When Joseph Onyango Ochieng', also known as Onyi Jalamo, released his debut song "Raila Tibim", in praise of opposition leader Raila Odinga ahead of the last general election, it accorded him fame and fortune.
The ohangla singer has now released a new album titled "Jaluo Pod Pek". The album has seven songs.
In an interview with the Saturday Nation, Ochieng' said his new album focusses on the reconciliation efforts of President Uhuru Kenyatta and Mr Odinga.
“My new album is dedicated to efforts by our leaders to promote peace and reconciliation in the country after the heated electioneering period,” he said.
Some of the songs in the album include "Mula Mos", "Queen Nyakathomo", "Kogallo Gor Mahia", "Ugenya Dala" and "Silas Jakakimba".
Questions have arisen on how much Ochieng’ was paid for his Raila Tibim song that rocked airwaves in the country ahead of last year’s elections.
“My fans believe I was paid well for my debut song praising Raila Odinga and the Nasa coalition. Yes, I was paid, but not handsomely,” says Ochieng’.
After the release of the song, there were media reports that Ochieng’ pocketed Sh10 million from the Nasa coalition, a claim he refutes.
Recently, he met Mr Odinga in his Capitol Hill office in Nairobi with the help of Mr Odinga’s advisor Silas Jakakimba.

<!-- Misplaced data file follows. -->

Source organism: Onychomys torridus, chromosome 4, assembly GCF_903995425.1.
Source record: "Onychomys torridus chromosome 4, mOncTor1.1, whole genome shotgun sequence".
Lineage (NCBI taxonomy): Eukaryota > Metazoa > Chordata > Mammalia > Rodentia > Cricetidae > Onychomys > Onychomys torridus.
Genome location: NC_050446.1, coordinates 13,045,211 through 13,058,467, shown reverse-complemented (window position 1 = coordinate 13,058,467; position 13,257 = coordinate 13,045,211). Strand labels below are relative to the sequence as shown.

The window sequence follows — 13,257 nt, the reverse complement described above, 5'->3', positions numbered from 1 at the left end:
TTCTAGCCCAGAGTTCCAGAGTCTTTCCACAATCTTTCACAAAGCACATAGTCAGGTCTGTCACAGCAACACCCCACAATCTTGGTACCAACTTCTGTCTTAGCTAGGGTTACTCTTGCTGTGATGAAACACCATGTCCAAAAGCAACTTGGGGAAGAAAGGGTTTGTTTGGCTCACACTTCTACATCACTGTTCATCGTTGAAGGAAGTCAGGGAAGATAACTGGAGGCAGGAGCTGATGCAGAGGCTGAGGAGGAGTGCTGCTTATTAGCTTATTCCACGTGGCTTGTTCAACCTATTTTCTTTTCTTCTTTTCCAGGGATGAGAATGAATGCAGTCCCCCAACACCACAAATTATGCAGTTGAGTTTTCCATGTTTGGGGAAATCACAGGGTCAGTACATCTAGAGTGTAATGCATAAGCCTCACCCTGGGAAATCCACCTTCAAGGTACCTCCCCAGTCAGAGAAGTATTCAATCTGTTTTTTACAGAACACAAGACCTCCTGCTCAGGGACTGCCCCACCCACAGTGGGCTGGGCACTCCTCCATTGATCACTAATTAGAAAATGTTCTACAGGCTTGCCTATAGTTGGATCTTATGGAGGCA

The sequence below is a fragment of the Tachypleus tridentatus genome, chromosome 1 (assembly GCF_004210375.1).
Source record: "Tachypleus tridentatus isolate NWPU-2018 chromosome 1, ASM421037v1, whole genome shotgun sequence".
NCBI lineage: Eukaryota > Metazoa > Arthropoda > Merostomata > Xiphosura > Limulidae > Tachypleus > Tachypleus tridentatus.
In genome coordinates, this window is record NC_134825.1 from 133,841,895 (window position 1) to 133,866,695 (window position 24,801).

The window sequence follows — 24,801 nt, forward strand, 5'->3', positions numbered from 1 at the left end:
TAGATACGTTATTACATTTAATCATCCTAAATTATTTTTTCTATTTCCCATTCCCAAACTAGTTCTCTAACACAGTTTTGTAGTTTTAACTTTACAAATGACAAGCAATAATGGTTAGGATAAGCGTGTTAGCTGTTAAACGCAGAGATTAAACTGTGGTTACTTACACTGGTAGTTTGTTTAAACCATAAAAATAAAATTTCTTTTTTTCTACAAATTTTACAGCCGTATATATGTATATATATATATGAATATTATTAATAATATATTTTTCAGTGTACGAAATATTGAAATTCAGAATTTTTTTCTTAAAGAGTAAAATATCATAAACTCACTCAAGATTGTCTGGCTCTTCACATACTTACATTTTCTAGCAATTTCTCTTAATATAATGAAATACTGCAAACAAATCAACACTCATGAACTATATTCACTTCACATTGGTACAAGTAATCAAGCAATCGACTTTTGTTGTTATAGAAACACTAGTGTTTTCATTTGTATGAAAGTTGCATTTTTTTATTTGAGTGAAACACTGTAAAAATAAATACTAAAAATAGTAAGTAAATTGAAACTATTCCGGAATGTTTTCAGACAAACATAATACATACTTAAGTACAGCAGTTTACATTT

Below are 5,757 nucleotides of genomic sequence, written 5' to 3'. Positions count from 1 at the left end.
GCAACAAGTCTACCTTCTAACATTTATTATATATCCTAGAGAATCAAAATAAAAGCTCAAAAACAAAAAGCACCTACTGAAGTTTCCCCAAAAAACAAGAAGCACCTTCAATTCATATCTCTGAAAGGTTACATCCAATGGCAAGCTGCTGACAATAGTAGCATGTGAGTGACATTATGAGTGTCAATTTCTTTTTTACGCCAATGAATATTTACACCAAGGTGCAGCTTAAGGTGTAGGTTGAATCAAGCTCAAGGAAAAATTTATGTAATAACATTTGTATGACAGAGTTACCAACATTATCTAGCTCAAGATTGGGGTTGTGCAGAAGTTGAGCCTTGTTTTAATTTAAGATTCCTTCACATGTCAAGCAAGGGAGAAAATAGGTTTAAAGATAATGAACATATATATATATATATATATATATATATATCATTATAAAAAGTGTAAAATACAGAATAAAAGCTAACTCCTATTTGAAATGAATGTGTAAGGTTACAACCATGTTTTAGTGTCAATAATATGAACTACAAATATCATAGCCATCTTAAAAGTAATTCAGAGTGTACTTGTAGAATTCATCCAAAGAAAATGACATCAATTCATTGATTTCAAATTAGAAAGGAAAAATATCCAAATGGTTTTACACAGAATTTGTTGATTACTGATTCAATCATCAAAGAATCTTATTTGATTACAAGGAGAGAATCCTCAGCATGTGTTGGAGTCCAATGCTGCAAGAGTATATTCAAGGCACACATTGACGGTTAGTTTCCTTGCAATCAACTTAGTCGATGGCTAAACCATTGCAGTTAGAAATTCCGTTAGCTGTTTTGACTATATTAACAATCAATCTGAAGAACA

“I met Mr Odinga and discussed with him about my songs for him and his struggles,” said Ochieng’.
He blames political brokers who are close to opposition politicians for fleecing him a lot of money in political rallies and events he performed.
“I came to realise that I lost a lot of money through brokers who organised functions for the opposition politicians,” said Ochieng'.
Ochieng' no longer holds live shows and is concentrating on his new studio in Nairobi’s Dandora Phase 4, called Tibim Records.
“I want to promote my studio, which is my next frontier in music. I am happy because many upcoming artistes are recording here,” he says.
In his new songs, the singer says he has blended rumba and ohangla tunes to create a refreshing touch of both genres.
“I fused both rumba and ohangla because my fans, who are basically young, are restless and want fresh and new things all the time,” said Ochieng’.
Ochieng' says competition in Kenya’s entertainment circles is so stiff that musicians must craft ways of keeping their fans happy.
Because of his bid to transform his music, his band, Team Suag Musica, is set to increase its percussionists and instrumentalists from eight to 16.
“I want to expand my band because there is a lot to be done on instrumentals and vocals,” says Ochieng.
The 33-year-old musician was born in Kateg Jera in Ugenya, Siaya County.
He did his primary schooling in Ugenya before moving to Tanzania to further his studies where he learnt the art of music.